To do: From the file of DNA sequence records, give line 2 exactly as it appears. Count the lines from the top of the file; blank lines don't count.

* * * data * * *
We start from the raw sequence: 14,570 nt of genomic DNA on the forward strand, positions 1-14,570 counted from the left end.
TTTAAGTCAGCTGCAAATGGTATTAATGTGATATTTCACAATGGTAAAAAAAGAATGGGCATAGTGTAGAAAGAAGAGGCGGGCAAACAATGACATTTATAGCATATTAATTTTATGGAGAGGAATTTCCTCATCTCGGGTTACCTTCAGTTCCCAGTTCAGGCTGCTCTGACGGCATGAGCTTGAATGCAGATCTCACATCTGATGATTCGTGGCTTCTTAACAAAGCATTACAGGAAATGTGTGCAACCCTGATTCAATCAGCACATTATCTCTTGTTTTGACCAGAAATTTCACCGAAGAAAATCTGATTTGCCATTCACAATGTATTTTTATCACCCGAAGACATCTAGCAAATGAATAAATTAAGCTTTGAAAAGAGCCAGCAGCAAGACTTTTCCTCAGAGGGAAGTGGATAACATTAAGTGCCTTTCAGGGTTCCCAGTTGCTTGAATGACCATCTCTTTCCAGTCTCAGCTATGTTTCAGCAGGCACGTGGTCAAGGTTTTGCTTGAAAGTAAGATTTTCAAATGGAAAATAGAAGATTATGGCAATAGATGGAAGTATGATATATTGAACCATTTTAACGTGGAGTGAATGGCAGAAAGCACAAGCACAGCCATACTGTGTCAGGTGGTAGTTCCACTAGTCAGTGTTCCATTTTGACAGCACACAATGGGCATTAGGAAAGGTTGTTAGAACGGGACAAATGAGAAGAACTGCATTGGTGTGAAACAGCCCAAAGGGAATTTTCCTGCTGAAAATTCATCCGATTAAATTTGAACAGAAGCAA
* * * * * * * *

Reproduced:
TTTAAGTCAGCTGCAAATGGTATTAATGTGATATTTCACAATGGTAAAAAAAGAATGGGCATAGTGTAGAAAGAAGAGGCGGGCAAACAATGACATTTATAGCATATTAATTTTATGGAGAGGAATTTCCTCATCTCGGGTTACCTTCAGTTCCCAGTTCAGGCTGCTCTGACGGCATGAGCTTGAATGCAGATCTCACATCTGATGATTCGTGGCTTCTTAACAAAGCATTACAGGAAATGTGTGCAACCCTGATTCAATCAGCACATTATCTCTTGTTTTGACCAGAAATTTCACCGAAGAAAATCTGATTTGCCATTCACAATGTATTTTTATCACCCGAAGACATCTAGCAAATGAATAAATTAAGCTTTGAAAAGAGCCAGCAGCAAGACTTTTCCTCAGAGGGAAGTGGATAACATTAAGTGCCTTTCAGGGTTCCCAGTTGCTTGAATGACCATCTCTTTCCAGTCTCAGCTATGTTTCAGCAGGCACGTGGTCAAGGTTTTGCTTGAAAGTAAGATTTTCAAATGGAAAATAGAAGATTATGGCAATAGATGGAAGTATGATATATTGAACCATTTTAACGTGGAGTGAATGGCAGAAAGCACAAGCACAGCCATACTGTGTCAGGTGGTAGTTCCACTAGTCAGTGTTCCATTTTGACAGCACACAATGGGCATTAGGAAAGGTTGTTAGAACGGGACAAATGAGAAGAACTGCATTGGTGTGAAACAGCCCAAAGGGAATTTTCCTGCTGAAAATTCATCCGATTAAATTTGAACAGAAGCAA